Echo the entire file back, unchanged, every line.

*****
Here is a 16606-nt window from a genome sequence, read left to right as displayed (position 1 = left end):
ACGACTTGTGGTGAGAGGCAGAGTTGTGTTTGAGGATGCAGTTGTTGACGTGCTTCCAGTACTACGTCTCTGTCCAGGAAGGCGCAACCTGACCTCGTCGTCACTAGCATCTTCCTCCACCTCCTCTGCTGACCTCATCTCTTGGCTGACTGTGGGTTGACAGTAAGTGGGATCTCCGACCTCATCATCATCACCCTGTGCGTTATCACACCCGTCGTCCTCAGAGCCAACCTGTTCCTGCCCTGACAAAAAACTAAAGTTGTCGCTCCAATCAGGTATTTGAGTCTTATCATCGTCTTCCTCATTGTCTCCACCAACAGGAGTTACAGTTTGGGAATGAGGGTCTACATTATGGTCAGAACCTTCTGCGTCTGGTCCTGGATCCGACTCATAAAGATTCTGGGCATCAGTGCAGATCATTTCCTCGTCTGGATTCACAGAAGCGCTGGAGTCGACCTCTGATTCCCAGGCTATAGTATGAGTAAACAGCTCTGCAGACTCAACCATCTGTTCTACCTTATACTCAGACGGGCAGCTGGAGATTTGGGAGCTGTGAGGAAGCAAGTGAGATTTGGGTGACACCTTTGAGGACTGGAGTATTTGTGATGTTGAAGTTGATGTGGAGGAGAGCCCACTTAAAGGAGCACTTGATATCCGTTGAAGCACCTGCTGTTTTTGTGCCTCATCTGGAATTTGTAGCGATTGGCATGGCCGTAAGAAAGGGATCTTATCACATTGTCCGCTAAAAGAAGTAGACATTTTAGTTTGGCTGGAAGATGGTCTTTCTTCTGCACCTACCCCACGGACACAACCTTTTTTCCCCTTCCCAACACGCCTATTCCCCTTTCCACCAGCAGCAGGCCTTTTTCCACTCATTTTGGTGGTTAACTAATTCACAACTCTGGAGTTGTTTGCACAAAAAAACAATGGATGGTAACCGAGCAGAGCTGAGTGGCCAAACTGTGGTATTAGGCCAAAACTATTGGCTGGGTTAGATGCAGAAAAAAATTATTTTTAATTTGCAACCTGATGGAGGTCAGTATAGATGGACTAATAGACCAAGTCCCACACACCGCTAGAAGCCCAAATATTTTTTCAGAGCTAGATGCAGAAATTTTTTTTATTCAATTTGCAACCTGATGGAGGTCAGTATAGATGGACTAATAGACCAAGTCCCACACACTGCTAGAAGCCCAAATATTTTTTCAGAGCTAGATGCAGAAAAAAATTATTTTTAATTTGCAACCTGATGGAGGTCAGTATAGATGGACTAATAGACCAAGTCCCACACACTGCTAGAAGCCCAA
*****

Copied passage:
Here is a 16606-nt window from a genome sequence, read left to right as displayed (position 1 = left end):
ACGACTTGTGGTGAGAGGCAGAGTTGTGTTTGAGGATGCAGTTGTTGACGTGCTTCCAGTACTACGTCTCTGTCCAGGAAGGCGCAACCTGACCTCGTCGTCACTAGCATCTTCCTCCACCTCCTCTGCTGACCTCATCTCTTGGCTGACTGTGGGTTGACAGTAAGTGGGATCTCCGACCTCATCATCATCACCCTGTGCGTTATCACACCCGTCGTCCTCAGAGCCAACCTGTTCCTGCCCTGACAAAAAACTAAAGTTGTCGCTCCAATCAGGTATTTGAGTCTTATCATCGTCTTCCTCATTGTCTCCACCAACAGGAGTTACAGTTTGGGAATGAGGGTCTACATTATGGTCAGAACCTTCTGCGTCTGGTCCTGGATCCGACTCATAAAGATTCTGGGCATCAGTGCAGATCATTTCCTCGTCTGGATTCACAGAAGCGCTGGAGTCGACCTCTGATTCCCAGGCTATAGTATGAGTAAACAGCTCTGCAGACTCAACCATCTGTTCTACCTTATACTCAGACGGGCAGCTGGAGATTTGGGAGCTGTGAGGAAGCAAGTGAGATTTGGGTGACACCTTTGAGGACTGGAGTATTTGTGATGTTGAAGTTGATGTGGAGGAGAGCCCACTTAAAGGAGCACTTGATATCCGTTGAAGCACCTGCTGTTTTTGTGCCTCATCTGGAATTTGTAGCGATTGGCATGGCCGTAAGAAAGGGATCTTATCACATTGTCCGCTAAAAGAAGTAGACATTTTAGTTTGGCTGGAAGATGGTCTTTCTTCTGCACCTACCCCACGGACACAACCTTTTTTCCCCTTCCCAACACGCCTATTCCCCTTTCCACCAGCAGCAGGCCTTTTTCCACTCATTTTGGTGGTTAACTAATTCACAACTCTGGAGTTGTTTGCACAAAAAAACAATGGATGGTAACCGAGCAGAGCTGAGTGGCCAAACTGTGGTATTAGGCCAAAACTATTGGCTGGGTTAGATGCAGAAAAAAATTATTTTTAATTTGCAACCTGATGGAGGTCAGTATAGATGGACTAATAGACCAAGTCCCACACACCGCTAGAAGCCCAAATATTTTTTCAGAGCTAGATGCAGAAATTTTTTTTATTCAATTTGCAACCTGATGGAGGTCAGTATAGATGGACTAATAGACCAAGTCCCACACACTGCTAGAAGCCCAAATATTTTTTCAGAGCTAGATGCAGAAAAAAATTATTTTTAATTTGCAACCTGATGGAGGTCAGTATAGATGGACTAATAGACCAAGTCCCACACACTGCTAGAAGCCCAA